wireless transmit and receive electronics including ampli?ers
and ?lters, etc. Each radio transceiver 24 includes one or more
antenna elements where the antenna elements may support
beamforming according to the IEEE 802.1 lad protocol for
adaptively signaling within the coverage area of the radio
transceiver. The hub 16 preferably includes multiple radio
transceivers 24. For example, the hub 16 may include four
radio transceivers 24 to deliver the wireless network, though
the system 14 readily scales upward with the addition of more
radios, such as 8 or 16 depending upon the implementation.
[0022] Applied to wireless terrestrial applications, the
natural attenuation of 60 GHZ wirelessly transmitted signals
has been viewed as a limitation in the wireless networking
industry because of the high absorption of the signal in oxy
gen and the narrow beamwidth inherent to high frequency
60 GHZ frequency band and is compatible with 802.11ad
protocol. Via the wireless network, the hub 16 communicates
shared multimedia content with peripheral devices including
transmission. Consequently, the wireless networking indus
try relies entirely on adaptive beamforming to increase the
user devices 18 and multimedia devices 20 located within the
herein utilizes multiple (i.e. at least four) 60 GHZ radio trans
ceivers 24 within the housing of the hub 16 to take advantage
of spatially de?ned channels within the meeting room space.
That is, each radio transceiver 24 may operate a portion of the
meeting room 10 via one or more remote connection devices
22. The shared multimedia content may include one or more
of text, imagery, video, audio, interactive, hypermedia, tele
phony and combinations thereof.
[0018] The user devices 18 are personal portable consumer
electronics brought into the meeting room 10 and may
include, but not be limited to, a laptop computer, a smart
phone, a tablet computing device, a wearable computing
device, etc. The multimedia devices 20 located within the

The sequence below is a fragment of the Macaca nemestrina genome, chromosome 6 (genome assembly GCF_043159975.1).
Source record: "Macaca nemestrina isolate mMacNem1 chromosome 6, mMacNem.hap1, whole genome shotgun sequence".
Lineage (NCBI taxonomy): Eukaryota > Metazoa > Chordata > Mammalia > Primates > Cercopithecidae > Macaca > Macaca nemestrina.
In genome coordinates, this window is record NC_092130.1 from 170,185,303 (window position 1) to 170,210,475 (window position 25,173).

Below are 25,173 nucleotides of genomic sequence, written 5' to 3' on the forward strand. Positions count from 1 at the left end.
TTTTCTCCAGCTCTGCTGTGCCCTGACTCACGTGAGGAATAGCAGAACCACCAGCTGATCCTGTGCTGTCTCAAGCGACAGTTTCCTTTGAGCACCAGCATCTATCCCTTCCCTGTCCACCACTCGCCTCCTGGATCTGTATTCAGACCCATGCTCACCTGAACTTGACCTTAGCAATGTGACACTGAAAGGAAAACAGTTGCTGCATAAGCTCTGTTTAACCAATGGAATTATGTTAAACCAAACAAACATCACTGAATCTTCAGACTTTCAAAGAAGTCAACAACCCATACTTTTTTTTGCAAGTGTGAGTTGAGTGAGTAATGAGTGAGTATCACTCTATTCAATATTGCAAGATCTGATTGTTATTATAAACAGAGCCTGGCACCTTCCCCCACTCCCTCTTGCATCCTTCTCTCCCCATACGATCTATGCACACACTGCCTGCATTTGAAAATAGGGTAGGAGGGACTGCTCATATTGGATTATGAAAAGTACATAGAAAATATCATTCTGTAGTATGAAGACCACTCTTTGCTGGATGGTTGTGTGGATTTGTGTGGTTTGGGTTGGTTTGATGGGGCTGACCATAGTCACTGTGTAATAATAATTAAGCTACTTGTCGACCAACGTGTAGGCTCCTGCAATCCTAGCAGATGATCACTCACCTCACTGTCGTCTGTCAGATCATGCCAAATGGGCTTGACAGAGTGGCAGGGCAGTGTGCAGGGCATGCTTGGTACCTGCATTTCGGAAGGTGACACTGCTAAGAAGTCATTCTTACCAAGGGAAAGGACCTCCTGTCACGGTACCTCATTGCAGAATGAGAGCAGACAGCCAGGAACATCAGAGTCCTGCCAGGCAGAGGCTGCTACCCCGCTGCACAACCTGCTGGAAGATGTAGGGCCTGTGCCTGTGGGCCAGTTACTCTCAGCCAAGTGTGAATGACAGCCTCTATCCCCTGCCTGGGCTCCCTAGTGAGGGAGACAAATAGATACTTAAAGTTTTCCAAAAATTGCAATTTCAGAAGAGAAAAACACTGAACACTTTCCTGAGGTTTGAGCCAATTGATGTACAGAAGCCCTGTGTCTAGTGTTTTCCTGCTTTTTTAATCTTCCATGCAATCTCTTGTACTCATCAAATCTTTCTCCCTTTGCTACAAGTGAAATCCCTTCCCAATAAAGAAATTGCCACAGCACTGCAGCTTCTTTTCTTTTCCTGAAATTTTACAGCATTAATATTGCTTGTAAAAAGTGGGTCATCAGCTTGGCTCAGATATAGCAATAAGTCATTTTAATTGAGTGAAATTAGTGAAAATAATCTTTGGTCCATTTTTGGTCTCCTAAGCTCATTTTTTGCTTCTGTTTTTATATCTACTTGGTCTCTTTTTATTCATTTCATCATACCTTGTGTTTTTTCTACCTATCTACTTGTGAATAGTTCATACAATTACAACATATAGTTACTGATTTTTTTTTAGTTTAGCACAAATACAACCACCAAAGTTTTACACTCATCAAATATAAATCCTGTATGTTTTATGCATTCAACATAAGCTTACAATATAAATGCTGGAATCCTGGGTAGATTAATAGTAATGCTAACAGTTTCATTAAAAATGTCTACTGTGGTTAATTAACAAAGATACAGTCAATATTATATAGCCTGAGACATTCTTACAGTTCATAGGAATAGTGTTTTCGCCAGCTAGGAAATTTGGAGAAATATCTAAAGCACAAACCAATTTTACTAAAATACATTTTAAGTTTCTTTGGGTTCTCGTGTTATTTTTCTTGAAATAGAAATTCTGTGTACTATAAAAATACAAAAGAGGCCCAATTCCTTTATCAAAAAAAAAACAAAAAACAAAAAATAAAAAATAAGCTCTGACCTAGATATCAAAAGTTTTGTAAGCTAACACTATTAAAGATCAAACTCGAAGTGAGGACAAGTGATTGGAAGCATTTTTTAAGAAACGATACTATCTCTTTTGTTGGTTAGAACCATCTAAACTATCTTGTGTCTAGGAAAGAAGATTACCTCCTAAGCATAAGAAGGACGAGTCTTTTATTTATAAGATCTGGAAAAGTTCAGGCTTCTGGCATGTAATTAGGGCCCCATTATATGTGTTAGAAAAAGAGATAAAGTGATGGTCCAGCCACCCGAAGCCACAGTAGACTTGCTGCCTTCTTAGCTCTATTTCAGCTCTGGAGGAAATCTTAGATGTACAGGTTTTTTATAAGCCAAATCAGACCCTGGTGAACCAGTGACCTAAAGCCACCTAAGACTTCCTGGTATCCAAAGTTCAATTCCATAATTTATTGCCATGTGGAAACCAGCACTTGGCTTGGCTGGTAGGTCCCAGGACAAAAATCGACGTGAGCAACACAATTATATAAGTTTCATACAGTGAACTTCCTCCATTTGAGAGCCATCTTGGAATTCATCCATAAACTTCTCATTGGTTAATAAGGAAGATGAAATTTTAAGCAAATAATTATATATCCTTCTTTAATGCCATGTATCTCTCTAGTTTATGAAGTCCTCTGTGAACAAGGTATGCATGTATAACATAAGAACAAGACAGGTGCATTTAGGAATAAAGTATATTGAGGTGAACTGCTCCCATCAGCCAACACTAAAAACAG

meeting room 10 may include, but not be limited to, a televi
sion screen 20A, a monitor, a DVD player 20E, a computer, a
video playing device, an audio speaker 20D, an ampli?er, a
projector 20B, a high de?nition visual communication
(HDVC) device, a telephony system 20C, a voice over Inter
net Protocol (VOIP) system, a camera, an electronic white
distance of a transmission. However, the system 14 described
wireless network where the portion is de?ned by an area or
volume of the meeting room 10.As shown in FIG. 2, the radio
transceivers 24A-D and 24N wirelessly transmit and receive
in a respective portion 25A-D and 25N of the meeting room
10. In this way, the system 14 takes advantage of the narrow
beamwidth properties of the 60 GHZ wireless regime such
that spatially de?ned channels may be individually and simul
taneously operated in a meeting room 10 at substantially the
same operating frequency. In other words, spatially de?ned
channels allow for spectral reuse within the meeting room
environment. Con?guring the spatially de?ned channels may,
in part, determine the particular placement of the hub 1 6 in the
US 2014/0362161A1
Dec. 11, 2014
of the protocol depends on the protocols that the particular
meeting room 10. That is, the location of the hub 16 may be
preferably selected to orient the radio transceivers and asso
user device 18 or multimedia device 20 are capable of receiv
ciated antennas to advantageously maximize signal strength
ing and/ or transmitting.
throughout the room environment.
[0023] Additional radio transceivers 26 may be located
[0029] The hub 16 is connected to the remote connection
devices 22 by a wireless link according to the IEEE 802.1 lad
externally of the housing of the hub 16. The walls of the
protocol. A connected user device 18 or a multimedia device
meeting room 10 may house one or more additional radio
20 may act as a source for transmission of multimedia content
transceivers 26, each connected to the hub 16 via a wired or
act as a relay and pass communication from the hub 16 into an
to the hub 16. The hub 16 rebroadcasts the multimedia con